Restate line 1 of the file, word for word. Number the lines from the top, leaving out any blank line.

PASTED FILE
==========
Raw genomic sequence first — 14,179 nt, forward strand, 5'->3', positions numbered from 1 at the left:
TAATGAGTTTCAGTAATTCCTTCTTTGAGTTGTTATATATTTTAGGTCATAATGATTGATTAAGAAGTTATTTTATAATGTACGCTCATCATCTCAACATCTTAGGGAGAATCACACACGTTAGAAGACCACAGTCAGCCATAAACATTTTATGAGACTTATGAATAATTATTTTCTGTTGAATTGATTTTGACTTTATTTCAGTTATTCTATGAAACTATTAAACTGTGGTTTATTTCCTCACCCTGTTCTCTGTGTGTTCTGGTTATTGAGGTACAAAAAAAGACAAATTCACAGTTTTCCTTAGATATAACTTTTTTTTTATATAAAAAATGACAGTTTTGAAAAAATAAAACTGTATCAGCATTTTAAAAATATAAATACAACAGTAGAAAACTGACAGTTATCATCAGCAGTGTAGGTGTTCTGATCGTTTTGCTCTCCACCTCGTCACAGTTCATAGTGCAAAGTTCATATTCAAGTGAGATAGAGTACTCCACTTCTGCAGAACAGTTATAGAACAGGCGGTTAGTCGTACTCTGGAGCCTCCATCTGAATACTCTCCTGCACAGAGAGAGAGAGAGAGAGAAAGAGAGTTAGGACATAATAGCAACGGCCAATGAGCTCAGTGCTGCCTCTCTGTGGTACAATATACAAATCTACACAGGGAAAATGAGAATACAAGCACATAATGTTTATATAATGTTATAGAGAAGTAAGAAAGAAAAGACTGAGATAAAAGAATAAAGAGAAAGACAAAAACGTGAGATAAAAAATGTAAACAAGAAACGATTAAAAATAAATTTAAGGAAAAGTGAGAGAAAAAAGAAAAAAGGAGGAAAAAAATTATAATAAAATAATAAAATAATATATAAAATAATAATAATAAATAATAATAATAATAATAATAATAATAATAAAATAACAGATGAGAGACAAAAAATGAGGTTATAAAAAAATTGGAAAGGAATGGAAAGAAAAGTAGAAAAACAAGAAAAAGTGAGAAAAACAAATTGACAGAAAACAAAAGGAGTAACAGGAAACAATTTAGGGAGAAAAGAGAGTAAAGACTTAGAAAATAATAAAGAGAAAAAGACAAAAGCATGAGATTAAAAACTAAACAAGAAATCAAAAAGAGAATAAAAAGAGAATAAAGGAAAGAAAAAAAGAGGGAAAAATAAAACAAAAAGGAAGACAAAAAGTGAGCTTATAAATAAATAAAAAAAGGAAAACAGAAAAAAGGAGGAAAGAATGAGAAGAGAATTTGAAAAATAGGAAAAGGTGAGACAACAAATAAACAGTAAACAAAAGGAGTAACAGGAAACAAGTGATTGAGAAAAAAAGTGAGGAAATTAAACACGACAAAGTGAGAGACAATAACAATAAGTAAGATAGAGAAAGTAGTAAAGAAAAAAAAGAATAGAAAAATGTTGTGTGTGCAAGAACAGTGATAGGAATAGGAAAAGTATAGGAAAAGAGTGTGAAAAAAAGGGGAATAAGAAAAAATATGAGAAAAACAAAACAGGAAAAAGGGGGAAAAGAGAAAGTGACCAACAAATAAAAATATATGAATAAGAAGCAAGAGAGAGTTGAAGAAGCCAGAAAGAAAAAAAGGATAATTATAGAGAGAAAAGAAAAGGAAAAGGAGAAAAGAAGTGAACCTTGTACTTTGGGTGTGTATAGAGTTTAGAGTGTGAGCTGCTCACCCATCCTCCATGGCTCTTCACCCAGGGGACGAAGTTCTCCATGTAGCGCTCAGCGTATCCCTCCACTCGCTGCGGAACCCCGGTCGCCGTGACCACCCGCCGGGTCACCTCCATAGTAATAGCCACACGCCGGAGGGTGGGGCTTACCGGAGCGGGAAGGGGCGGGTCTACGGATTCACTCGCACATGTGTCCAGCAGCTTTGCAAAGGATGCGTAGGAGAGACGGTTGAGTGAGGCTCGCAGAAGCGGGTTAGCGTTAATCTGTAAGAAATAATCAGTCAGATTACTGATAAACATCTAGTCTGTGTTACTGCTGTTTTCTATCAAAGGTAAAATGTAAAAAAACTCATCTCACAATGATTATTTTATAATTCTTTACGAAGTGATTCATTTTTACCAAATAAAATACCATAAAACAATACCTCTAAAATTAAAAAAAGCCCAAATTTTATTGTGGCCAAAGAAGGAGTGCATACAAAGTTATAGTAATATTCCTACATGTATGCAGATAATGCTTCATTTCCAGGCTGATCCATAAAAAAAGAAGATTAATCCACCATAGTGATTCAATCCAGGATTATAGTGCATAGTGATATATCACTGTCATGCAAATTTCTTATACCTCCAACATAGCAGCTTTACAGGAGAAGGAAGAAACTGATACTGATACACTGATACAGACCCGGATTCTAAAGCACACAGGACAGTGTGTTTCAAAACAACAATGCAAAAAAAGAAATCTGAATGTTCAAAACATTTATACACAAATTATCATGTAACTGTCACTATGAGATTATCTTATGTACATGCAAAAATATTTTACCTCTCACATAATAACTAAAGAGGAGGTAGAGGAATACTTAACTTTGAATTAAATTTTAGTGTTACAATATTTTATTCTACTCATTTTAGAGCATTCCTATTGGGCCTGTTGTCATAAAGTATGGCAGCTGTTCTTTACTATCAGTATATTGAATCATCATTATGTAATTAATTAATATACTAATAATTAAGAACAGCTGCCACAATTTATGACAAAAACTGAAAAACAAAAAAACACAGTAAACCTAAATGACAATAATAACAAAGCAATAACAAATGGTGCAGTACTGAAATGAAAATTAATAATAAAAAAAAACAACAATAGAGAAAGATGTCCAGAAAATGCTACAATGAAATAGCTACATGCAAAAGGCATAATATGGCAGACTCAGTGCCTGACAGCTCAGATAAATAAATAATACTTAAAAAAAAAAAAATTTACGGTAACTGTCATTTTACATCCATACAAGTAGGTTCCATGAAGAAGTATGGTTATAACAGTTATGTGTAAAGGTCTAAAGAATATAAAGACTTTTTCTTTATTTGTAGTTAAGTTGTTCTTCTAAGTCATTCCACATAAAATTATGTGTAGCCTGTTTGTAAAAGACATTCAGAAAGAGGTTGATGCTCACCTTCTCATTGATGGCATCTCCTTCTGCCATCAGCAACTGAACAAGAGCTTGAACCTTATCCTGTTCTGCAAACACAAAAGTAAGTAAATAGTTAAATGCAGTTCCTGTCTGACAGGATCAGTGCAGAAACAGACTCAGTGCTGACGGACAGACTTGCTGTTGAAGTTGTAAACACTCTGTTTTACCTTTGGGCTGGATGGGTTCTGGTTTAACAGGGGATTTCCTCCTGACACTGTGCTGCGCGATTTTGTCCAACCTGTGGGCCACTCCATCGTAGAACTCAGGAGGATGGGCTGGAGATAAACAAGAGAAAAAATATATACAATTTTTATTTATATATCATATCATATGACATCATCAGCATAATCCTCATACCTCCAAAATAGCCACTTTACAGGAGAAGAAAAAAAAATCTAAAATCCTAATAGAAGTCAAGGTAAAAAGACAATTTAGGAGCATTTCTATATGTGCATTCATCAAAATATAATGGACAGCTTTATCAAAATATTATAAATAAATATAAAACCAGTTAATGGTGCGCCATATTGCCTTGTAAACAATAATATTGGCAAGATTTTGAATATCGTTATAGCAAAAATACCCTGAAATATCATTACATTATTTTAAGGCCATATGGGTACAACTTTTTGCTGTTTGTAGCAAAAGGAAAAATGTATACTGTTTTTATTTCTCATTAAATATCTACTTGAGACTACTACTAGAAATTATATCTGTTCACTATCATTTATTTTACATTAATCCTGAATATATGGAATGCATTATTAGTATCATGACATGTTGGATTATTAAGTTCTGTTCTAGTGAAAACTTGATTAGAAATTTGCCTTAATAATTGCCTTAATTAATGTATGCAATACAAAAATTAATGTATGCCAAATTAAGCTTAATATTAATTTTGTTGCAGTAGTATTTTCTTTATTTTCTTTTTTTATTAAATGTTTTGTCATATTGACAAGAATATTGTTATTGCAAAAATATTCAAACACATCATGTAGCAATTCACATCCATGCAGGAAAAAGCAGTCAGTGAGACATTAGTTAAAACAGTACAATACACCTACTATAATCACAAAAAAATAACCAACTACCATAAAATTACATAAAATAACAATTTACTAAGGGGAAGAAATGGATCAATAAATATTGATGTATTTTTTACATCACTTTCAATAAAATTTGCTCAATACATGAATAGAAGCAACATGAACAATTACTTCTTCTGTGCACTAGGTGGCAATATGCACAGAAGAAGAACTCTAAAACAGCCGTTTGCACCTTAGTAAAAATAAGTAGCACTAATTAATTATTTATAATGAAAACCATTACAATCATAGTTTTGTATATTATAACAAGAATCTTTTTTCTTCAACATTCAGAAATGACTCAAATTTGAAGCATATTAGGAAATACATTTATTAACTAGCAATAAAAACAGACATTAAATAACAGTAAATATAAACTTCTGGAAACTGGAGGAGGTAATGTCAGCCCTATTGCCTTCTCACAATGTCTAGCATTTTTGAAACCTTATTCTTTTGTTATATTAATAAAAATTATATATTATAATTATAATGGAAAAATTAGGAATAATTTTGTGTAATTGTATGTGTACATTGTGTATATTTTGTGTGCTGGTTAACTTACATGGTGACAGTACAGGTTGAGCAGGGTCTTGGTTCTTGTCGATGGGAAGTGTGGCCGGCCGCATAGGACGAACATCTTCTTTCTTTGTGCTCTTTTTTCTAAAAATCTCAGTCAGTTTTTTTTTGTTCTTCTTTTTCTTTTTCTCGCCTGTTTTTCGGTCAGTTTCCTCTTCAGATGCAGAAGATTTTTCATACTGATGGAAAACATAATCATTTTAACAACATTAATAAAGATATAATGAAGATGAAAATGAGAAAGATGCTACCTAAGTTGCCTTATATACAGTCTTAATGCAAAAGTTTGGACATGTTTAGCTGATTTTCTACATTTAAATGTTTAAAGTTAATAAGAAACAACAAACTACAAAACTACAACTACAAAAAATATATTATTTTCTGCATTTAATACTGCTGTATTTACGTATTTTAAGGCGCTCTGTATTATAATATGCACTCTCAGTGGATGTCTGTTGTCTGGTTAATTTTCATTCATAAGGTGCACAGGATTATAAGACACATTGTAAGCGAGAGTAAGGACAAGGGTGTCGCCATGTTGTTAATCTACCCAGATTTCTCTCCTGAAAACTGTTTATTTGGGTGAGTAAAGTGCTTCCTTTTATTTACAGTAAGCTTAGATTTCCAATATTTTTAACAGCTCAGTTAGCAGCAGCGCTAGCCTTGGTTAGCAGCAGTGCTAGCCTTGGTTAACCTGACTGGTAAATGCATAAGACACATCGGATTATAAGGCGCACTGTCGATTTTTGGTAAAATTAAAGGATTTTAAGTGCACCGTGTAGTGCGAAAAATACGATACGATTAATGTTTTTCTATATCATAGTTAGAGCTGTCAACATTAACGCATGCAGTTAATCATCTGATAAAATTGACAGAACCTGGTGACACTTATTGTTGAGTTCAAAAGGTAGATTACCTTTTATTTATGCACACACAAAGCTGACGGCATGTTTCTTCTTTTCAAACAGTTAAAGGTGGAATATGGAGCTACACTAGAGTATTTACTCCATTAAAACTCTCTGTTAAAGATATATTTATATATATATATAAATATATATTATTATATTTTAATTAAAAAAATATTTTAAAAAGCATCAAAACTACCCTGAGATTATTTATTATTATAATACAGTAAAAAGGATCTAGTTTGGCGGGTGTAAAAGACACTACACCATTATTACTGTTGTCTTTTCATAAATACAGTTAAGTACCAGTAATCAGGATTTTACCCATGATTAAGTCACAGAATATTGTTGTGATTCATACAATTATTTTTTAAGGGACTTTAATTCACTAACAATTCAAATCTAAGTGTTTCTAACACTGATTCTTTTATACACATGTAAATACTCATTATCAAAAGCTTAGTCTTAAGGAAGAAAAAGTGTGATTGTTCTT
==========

Raw genomic sequence first — 14,179 nt, forward strand, 5'->3', positions numbered from 1 at the left: